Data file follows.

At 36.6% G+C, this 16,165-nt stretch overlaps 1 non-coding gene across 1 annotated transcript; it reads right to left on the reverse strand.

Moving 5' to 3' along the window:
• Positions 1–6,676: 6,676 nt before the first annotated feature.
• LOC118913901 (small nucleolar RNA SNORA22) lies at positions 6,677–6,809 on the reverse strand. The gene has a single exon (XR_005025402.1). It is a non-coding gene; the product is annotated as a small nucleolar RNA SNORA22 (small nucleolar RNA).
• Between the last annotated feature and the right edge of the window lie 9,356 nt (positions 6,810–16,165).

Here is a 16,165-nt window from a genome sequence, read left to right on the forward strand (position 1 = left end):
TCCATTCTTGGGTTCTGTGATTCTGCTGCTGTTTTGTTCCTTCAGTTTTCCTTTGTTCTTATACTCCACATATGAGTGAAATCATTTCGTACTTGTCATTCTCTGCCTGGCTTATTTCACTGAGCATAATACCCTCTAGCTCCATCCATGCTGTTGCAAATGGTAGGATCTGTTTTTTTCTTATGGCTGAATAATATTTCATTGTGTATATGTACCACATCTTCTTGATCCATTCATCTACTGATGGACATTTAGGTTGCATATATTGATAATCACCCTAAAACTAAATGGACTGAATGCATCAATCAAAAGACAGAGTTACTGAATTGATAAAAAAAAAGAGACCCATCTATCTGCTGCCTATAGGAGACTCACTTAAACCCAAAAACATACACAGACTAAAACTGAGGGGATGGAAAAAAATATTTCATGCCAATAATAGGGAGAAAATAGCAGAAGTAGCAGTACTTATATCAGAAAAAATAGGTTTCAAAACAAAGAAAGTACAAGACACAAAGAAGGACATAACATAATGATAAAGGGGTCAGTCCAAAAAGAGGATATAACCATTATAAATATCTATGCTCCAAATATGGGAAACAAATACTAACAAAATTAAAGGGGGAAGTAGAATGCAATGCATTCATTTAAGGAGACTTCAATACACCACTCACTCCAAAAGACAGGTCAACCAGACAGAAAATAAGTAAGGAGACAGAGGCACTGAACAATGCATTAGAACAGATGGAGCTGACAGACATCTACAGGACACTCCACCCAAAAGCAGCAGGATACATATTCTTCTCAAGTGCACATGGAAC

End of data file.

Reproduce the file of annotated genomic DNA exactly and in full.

At 36.6% G+C, this 16,165-nt stretch overlaps 1 non-coding gene across 1 annotated transcript; it reads right to left on the reverse strand.

Moving 5' to 3' along the window:
• Positions 1–6,676: 6,676 nt before the first annotated feature.
• LOC118913901 (small nucleolar RNA SNORA22) lies at positions 6,677–6,809 on the reverse strand. The gene has a single exon (XR_005025402.1). It is a non-coding gene; the product is annotated as a small nucleolar RNA SNORA22 (small nucleolar RNA).
• Between the last annotated feature and the right edge of the window lie 9,356 nt (positions 6,810–16,165).

Here is a 16,165-nt window from a genome sequence, read left to right on the forward strand (position 1 = left end):
TCCATTCTTGGGTTCTGTGATTCTGCTGCTGTTTTGTTCCTTCAGTTTTCCTTTGTTCTTATACTCCACATATGAGTGAAATCATTTCGTACTTGTCATTCTCTGCCTGGCTTATTTCACTGAGCATAATACCCTCTAGCTCCATCCATGCTGTTGCAAATGGTAGGATCTGTTTTTTTCTTATGGCTGAATAATATTTCATTGTGTATATGTACCACATCTTCTTGATCCATTCATCTACTGATGGACATTTAGGTTGCATATATTGATAATCACCCTAAAACTAAATGGACTGAATGCATCAATCAAAAGACAGAGTTACTGAATTGATAAAAAAAAAGAGACCCATCTATCTGCTGCCTATAGGAGACTCACTTAAACCCAAAAACATACACAGACTAAAACTGAGGGGATGGAAAAAAATATTTCATGCCAATAATAGGGAGAAAATAGCAGAAGTAGCAGTACTTATATCAGAAAAAATAGGTTTCAAAACAAAGAAAGTACAAGACACAAAGAAGGACATAACATAATGATAAAGGGGTCAGTCCAAAAAGAGGATATAACCATTATAAATATCTATGCTCCAAATATGGGAAACAAATACTAACAAAATTAAAGGGGGAAGTAGAATGCAATGCATTCATTTAAGGAGACTTCAATACACCACTCACTCCAAAAGACAGGTCAACCAGACAGAAAATAAGTAAGGAGACAGAGGCACTGAACAATGCATTAGAACAGATGGAGCTGACAGACATCTACAGGACACTCCACCCAAAAGCAGCAGGATACATATTCTTCTCAAGTGCACATGGAAC